Posts tagged ‘Best Actress Oscar’
Michelle Williams Breaks Your Heart & Will Win Her First Best Actress Oscar for “My Week with Marilyn”!
I’m just rushing back from a packed, packed, packed Press Screening at the New York Film Festival this morning to rave and rave about how wonderful “My Week with Marilyn” turned out to be! Michelle Williams has just won the Oscar for Best Actress!!! She is HEARTBREAKING! And there’s so much NEW Marilyn info here. We think we know MMs story, but “My Week…” meticulously shows us that, we do not. There is more to be told And Michelle Williams! OMG! She is beautiful beyond belief, sexy, and she rips your heart out, too! It’s an Academy Award performance FOR SURE! Close the category! Nobody can top her!
And director Simon Curtis could be on his way to the Oscars,too, with this film. It’s so good in all its’ aspects it could win Best Picture. And so could Kenneth Branagh, who’s definitely got a nomination for Best Supporting Actor in his future playing the egotistical, blue meany Sir Laurence Olivier, and so may Dame Judi Dench as a hilarious Dame Sybil Thorndyke, the only person on the film set of “The Prince and the Showgirl” who seems to be kind to Marilyn and sees and understands the torments she’s going through. Dame Judi shows you that Olivier did not HAVE to behave the way he did to Marilyn. She tells him to “stop bullying her!” but of course, he does n0t and therein lies the conflict and the plot of this spectacularly surprising, fantastically good movie.
And you just HATE Zoe Wanamaker asthe black-clad, matronly Paula Strasberg, who is Marilyn’s Method Acting coach. Paula accompanies her to England to film (true story) Olivier’s production of this Terrence Ratigan play that was a hit for him in the West End, where he played opposite his real life wife at the time Vivian Leigh. Played here by Julia Ormond, in a kind of throw away part. Wanamaker, as Strasberg, maddeningly interferes in every aspect of the production she can. Actually making things worse for the hapless Marilyn. And this is a true story, too.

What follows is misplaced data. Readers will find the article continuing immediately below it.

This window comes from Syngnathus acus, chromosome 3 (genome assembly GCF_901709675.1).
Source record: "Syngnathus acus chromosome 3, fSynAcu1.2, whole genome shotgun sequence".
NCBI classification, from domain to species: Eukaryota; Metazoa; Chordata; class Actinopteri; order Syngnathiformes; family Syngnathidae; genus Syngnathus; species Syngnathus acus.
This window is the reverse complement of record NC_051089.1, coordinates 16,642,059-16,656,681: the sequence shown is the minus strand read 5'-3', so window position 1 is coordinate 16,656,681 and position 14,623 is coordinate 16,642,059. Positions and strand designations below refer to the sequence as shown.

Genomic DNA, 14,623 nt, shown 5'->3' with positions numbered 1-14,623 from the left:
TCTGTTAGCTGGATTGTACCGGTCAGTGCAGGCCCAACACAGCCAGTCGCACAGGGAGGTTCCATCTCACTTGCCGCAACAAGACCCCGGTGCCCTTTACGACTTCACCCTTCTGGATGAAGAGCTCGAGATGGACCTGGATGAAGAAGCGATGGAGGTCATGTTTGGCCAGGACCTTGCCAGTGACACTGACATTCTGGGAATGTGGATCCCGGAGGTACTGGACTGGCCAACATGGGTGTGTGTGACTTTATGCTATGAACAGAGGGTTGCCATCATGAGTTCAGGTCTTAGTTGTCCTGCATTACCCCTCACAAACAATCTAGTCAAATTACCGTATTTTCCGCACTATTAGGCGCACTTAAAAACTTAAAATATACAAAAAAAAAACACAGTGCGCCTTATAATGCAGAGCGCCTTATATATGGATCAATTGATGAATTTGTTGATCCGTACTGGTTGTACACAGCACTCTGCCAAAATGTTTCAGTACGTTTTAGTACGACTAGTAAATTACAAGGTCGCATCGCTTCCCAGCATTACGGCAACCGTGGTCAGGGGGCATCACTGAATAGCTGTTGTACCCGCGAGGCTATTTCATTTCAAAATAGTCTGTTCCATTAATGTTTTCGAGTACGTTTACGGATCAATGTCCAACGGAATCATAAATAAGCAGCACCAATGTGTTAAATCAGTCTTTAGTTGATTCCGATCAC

IRL as he does in the film, Olivier REPLACES Leigh in the “Showgirl” role for the movie with Marilyn, hoping that she would renew him “make him feel young,” but instead Marilyn’s constant latenesses to the set and difficulty with Olivier in nearly every aspect of making this troubled , true Hollywood story , is making him feel very, very old. And draining him of every ounce of vitality he hoped he would have making this , his dream project of a movie.
And this is all true, and the fact that it is will resonate heavily with the Academy and Michelle Williams’ magnificent performance just breaks your heart, in ways that you wouldn’t think a film like this, a Hollywood biopic, could. It really is a profound story that goes beyond everything you might expect. And it’s a love story, too.
Williams and director Curtis take you SLOWLY inside Marilyn’s torment and insecurity. At the start of the film she is singing(and Williams uses her own voice to sing) one of her signature songs and we see Eddie Redmayne’s character of the Young Boy that is Colin Clark, watching her with a huge, freckled-faced smile,looking up adoringly at her in a darkened 1950s British movie house.
Then we see Clark, and his upper class family, who is shocked, SHOCKED that he wants to get a job at all, and in MOVIES. No less, and we see him worm his way into Shepperton Studios and become the third assistant director on “The Prince and the Showgirl.” This starts the movie.